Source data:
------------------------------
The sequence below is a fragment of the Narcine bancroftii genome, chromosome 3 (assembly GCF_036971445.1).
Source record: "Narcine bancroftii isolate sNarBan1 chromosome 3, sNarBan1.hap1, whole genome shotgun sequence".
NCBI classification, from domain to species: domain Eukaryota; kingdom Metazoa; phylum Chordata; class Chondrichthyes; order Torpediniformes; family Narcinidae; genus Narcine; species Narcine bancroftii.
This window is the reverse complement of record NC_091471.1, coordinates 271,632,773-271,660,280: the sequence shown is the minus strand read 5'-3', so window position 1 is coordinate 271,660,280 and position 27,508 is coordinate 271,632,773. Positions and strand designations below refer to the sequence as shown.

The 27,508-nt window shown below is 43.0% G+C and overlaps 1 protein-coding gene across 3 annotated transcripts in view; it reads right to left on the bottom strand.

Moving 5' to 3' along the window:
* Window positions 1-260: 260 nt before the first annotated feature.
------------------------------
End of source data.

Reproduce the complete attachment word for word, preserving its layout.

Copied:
The sequence below is a fragment of the Narcine bancroftii genome, chromosome 3 (assembly GCF_036971445.1).
Source record: "Narcine bancroftii isolate sNarBan1 chromosome 3, sNarBan1.hap1, whole genome shotgun sequence".
NCBI classification, from domain to species: domain Eukaryota; kingdom Metazoa; phylum Chordata; class Chondrichthyes; order Torpediniformes; family Narcinidae; genus Narcine; species Narcine bancroftii.
This window is the reverse complement of record NC_091471.1, coordinates 271,632,773-271,660,280: the sequence shown is the minus strand read 5'-3', so window position 1 is coordinate 271,660,280 and position 27,508 is coordinate 271,632,773. Positions and strand designations below refer to the sequence as shown.

The 27,508-nt window shown below is 43.0% G+C and overlaps 1 protein-coding gene across 3 annotated transcripts in view; it reads right to left on the bottom strand.

Moving 5' to 3' along the window:
* Window positions 1-260: 260 nt before the first annotated feature.